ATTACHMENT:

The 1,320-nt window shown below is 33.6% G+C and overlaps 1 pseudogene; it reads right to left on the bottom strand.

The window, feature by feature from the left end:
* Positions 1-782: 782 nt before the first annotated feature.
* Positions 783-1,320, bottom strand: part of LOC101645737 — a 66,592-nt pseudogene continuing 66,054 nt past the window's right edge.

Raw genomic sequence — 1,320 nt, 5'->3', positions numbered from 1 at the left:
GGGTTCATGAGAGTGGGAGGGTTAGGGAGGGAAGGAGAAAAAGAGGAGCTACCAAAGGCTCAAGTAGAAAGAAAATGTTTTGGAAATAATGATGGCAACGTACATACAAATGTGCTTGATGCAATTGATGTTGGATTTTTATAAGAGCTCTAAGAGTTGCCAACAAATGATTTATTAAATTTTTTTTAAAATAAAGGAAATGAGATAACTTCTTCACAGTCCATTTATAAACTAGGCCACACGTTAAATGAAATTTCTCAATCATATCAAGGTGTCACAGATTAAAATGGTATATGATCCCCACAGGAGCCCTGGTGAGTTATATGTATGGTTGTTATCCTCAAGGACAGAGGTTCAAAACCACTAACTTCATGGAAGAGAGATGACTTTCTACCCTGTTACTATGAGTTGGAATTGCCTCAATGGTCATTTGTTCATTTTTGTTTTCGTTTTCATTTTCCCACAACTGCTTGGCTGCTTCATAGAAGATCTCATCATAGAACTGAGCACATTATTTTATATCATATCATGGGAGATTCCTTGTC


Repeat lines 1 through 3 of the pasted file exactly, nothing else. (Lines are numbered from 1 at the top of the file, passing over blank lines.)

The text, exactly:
The 1,320-nt window shown below is 33.6% G+C and overlaps 1 pseudogene; it reads right to left on the bottom strand.

The window, feature by feature from the left end:
* Positions 1-782: 782 nt before the first annotated feature.